Head circumference is a measurement of a child’s head around its largest area -- it measures the distance from above the eyebrows and ears and around the back of the head.
During routine check-ups, the distance is measured in centimeters and compared with previous measurements; normal ranges are based on sex and age (weeks, months).
Measurement of the head circumference is an important part of routine well baby care. Through the years, doctors have obtained values for normal growth rates of infants and young children's heads. During the well baby exam, a deviation from the expected normal head growth may alert the doctor of a possible problem.
For example, a head that is larger than normal or whose size is increasing faster than normal may be a sign of increased intracranial pressure, which can be caused by any number or problems including water on the brain (hydrocephalus).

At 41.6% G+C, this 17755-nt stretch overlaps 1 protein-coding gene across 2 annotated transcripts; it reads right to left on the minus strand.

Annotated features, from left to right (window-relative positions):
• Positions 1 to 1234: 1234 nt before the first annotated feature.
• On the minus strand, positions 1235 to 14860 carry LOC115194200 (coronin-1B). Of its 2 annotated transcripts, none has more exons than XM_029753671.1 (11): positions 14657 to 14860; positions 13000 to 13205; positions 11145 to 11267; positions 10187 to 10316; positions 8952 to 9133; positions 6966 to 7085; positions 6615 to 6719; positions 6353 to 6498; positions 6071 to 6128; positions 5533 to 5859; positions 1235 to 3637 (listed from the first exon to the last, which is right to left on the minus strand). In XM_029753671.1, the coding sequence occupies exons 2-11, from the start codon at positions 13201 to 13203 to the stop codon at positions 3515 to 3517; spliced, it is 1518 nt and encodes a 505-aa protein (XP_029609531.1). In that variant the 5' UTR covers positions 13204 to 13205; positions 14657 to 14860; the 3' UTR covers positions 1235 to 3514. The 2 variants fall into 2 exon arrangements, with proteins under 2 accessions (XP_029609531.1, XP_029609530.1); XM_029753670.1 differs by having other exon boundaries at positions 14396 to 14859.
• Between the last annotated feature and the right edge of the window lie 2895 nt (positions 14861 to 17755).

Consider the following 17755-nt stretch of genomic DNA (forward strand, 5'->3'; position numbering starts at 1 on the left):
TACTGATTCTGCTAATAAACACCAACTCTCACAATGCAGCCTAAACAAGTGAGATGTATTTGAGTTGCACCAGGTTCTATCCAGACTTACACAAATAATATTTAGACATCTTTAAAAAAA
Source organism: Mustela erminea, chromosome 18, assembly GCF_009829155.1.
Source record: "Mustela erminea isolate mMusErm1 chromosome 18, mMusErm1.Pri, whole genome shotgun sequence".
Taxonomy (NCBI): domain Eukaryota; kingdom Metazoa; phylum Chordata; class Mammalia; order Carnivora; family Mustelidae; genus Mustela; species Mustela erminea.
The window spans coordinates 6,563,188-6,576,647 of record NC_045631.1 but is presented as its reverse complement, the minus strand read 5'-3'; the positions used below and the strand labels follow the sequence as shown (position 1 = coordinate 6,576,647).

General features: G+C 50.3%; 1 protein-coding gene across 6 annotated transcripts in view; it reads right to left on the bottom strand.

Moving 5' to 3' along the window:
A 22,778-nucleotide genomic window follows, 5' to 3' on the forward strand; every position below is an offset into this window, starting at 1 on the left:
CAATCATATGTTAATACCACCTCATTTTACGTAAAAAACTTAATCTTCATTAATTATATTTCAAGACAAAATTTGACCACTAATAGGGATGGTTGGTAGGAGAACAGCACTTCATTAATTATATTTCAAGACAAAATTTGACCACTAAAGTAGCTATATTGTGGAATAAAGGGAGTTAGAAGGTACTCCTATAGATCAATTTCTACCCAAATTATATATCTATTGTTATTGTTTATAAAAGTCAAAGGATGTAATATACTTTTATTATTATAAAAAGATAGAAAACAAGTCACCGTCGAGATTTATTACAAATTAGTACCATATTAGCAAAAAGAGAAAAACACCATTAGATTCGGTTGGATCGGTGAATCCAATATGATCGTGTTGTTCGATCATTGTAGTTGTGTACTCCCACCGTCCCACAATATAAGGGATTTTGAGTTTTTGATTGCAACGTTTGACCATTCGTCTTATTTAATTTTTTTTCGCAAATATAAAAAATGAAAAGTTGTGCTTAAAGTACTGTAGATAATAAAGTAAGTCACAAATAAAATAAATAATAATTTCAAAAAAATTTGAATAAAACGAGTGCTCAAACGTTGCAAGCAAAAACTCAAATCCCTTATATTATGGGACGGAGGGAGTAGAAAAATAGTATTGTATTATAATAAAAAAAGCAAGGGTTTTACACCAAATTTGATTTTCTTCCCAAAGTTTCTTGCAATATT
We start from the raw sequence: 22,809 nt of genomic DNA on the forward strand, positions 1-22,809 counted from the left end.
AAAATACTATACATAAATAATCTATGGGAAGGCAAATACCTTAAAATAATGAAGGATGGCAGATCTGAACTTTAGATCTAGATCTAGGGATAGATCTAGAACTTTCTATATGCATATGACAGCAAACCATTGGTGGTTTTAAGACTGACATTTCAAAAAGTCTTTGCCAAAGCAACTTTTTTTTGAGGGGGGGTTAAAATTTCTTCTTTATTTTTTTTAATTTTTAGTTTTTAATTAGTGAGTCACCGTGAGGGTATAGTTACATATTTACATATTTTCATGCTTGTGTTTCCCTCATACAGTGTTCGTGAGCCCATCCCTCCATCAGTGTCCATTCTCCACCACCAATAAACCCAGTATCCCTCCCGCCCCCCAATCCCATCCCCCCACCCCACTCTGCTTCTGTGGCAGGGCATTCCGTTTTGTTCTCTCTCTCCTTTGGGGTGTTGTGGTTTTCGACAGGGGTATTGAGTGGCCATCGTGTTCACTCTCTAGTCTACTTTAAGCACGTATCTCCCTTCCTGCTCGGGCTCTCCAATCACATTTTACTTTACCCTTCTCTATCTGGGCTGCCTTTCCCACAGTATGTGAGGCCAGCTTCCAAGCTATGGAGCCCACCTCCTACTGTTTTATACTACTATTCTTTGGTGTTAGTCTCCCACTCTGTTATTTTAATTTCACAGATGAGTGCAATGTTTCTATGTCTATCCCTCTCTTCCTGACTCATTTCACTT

An exceptionally small head size (called microcephaly) or very slow growth rate may be a sign that the brain is not developing properly.
Kimmel SR, Ratliff-Schaub K. Growth and development. In: Rakel RE, ed. Textbook of Family Medicine. 7th ed. Philadelphia, Pa: Saunders Elsevier; 2007:chap 31.
Review Date: 2/27/2009
Reviewed By: Jennifer K. Mannheim, CPNP, private practice, Seattle, Washington. Also reviewed by David Zieve, MD, MHA, Medical Director, A.D.A.M., Inc.
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